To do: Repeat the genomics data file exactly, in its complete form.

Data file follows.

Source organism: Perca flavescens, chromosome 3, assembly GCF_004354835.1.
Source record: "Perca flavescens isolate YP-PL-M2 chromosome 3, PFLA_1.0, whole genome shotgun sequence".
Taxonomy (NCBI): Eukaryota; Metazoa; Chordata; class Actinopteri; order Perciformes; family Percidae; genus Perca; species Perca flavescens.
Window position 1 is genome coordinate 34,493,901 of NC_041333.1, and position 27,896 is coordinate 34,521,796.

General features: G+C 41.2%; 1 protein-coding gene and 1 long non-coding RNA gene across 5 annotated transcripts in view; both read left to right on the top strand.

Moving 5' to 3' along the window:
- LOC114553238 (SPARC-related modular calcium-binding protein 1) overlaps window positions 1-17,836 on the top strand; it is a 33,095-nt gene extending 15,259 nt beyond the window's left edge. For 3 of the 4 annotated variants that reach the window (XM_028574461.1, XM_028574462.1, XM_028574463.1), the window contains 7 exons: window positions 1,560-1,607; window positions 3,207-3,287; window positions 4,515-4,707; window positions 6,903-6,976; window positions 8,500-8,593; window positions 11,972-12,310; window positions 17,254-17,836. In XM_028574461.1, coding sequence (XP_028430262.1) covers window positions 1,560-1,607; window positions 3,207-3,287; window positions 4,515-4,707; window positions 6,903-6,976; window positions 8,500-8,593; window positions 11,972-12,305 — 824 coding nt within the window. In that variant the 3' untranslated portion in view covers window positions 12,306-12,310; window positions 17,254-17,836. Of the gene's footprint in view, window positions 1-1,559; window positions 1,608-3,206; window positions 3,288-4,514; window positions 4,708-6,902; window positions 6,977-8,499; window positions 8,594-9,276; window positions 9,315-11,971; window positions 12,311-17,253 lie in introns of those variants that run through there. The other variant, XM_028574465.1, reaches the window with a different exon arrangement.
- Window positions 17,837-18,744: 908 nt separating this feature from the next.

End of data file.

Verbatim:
Source organism: Perca flavescens, chromosome 3, assembly GCF_004354835.1.
Source record: "Perca flavescens isolate YP-PL-M2 chromosome 3, PFLA_1.0, whole genome shotgun sequence".
Taxonomy (NCBI): Eukaryota; Metazoa; Chordata; class Actinopteri; order Perciformes; family Percidae; genus Perca; species Perca flavescens.
Window position 1 is genome coordinate 34,493,901 of NC_041333.1, and position 27,896 is coordinate 34,521,796.

General features: G+C 41.2%; 1 protein-coding gene and 1 long non-coding RNA gene across 5 annotated transcripts in view; both read left to right on the top strand.

Moving 5' to 3' along the window:
- LOC114553238 (SPARC-related modular calcium-binding protein 1) overlaps window positions 1-17,836 on the top strand; it is a 33,095-nt gene extending 15,259 nt beyond the window's left edge. For 3 of the 4 annotated variants that reach the window (XM_028574461.1, XM_028574462.1, XM_028574463.1), the window contains 7 exons: window positions 1,560-1,607; window positions 3,207-3,287; window positions 4,515-4,707; window positions 6,903-6,976; window positions 8,500-8,593; window positions 11,972-12,310; window positions 17,254-17,836. In XM_028574461.1, coding sequence (XP_028430262.1) covers window positions 1,560-1,607; window positions 3,207-3,287; window positions 4,515-4,707; window positions 6,903-6,976; window positions 8,500-8,593; window positions 11,972-12,305 — 824 coding nt within the window. In that variant the 3' untranslated portion in view covers window positions 12,306-12,310; window positions 17,254-17,836. Of the gene's footprint in view, window positions 1-1,559; window positions 1,608-3,206; window positions 3,288-4,514; window positions 4,708-6,902; window positions 6,977-8,499; window positions 8,594-9,276; window positions 9,315-11,971; window positions 12,311-17,253 lie in introns of those variants that run through there. The other variant, XM_028574465.1, reaches the window with a different exon arrangement.
- Window positions 17,837-18,744: 908 nt separating this feature from the next.